All round them, ten, scores, it seems like hundreds, of faces and bodies are perspiring, trooping and bellying up the stairs with arterio-sclerotic grimaces past a showcase full of such novel items as Joy Buzzers, Squirting Nickels, Finger Rats, Scary Tarantulas and spoons with realistic dead flies on them, past Fred’s barbershop, which is just off the landing and has glossy photographs of young men with the kind of baroque haircuts one can get in there, and up onto 50th Street into a madhouse of traffic and shops with weird lingerie and gray hair-dyeing displays in the windows, signs for free teacup readings and a pool-playing match between the Playboy Bunnies and Downey’s Showgirls, and then everybody pounds on toward the Time-Life Building, the Brill Building or NBC.
In the loveliest town of all, where the houses were white and high and the elms trees were green and higher than the houses, where the front yards were wide and pleasant and the back yards were bushy and worth finding out about, where the streets sloped down to the stream and the stream flowed quietly under the bridge, where the lawns ended in orchards and the orchards ended in fields and the fields ended in pastures and the pastures climbed the hill and disappeared over the top toward the wonderful wide sky, in this loveliest of all towns Stuart stopped to get a drink of sarsaparilla.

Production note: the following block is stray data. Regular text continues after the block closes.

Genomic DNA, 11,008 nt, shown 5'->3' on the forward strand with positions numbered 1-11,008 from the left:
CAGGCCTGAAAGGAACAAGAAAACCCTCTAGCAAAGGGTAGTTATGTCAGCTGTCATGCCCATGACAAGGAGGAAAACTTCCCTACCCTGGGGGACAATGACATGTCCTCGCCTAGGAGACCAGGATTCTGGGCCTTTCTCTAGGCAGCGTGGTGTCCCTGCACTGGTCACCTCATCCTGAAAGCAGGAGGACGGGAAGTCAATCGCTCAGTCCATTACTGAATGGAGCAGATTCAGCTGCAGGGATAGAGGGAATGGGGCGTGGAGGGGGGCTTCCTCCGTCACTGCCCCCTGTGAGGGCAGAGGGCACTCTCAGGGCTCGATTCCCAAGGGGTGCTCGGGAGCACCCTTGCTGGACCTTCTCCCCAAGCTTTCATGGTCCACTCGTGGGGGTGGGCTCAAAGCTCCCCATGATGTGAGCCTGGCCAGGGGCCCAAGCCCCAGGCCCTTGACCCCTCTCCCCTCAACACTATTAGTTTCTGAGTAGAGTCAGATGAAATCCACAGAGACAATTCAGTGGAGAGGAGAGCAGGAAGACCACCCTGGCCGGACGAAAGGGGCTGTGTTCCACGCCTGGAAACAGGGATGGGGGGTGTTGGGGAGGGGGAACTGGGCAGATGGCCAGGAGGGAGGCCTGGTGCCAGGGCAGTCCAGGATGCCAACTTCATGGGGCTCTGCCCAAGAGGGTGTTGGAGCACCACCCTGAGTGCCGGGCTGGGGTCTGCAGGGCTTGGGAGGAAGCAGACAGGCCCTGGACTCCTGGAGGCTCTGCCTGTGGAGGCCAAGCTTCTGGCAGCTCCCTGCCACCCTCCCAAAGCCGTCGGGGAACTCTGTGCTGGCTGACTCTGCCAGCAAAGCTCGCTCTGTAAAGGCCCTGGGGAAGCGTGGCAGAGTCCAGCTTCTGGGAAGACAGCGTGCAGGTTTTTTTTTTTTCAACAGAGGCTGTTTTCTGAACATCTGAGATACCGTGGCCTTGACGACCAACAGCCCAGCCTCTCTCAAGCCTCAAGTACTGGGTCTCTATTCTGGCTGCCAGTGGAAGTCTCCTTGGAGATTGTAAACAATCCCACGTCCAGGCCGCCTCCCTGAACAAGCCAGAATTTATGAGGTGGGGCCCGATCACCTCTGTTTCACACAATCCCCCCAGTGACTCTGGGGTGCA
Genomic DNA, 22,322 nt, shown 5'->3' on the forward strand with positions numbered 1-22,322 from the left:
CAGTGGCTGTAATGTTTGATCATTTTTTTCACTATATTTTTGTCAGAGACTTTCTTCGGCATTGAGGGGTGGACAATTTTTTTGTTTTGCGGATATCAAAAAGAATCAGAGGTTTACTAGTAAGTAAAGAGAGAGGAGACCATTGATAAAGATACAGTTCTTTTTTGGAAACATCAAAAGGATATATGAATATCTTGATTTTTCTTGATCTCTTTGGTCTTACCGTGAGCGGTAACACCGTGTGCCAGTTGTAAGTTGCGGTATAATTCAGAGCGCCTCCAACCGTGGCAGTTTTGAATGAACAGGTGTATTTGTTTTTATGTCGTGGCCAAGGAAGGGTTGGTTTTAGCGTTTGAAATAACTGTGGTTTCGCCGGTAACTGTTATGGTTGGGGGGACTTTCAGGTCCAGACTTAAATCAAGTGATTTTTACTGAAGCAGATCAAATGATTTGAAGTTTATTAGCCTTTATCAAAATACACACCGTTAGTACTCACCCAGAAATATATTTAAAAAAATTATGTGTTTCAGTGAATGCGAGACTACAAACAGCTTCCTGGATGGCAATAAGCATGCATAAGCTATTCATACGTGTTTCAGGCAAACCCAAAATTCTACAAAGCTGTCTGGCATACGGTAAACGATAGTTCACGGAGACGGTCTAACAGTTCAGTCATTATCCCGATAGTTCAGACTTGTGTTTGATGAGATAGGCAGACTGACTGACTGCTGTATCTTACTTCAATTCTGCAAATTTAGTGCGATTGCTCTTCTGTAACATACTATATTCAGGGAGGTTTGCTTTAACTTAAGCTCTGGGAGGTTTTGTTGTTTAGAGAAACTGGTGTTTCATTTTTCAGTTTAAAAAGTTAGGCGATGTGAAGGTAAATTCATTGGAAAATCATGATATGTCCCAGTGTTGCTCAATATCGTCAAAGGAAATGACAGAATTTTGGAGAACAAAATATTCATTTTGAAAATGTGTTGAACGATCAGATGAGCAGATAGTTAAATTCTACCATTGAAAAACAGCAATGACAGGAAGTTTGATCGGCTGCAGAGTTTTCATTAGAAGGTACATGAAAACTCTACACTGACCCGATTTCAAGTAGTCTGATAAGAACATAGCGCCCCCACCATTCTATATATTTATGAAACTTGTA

Before he was known as O. Henry and the author of “The Gift of the Magi,” William Sidney Porter wrote another yarn about a husband and wife who miscommunicate. Instead of trading Christmas presents in a touching tale of self-sacrifice, they exchange “some hard words” over breakfast. A little later, they regret their remarks and seek to make peace. When they meet again, however, they fire off a new round of accusations—painful to them in their fictional world but amusing to readers who recognize a comic mixture of spite and affection in a marriage.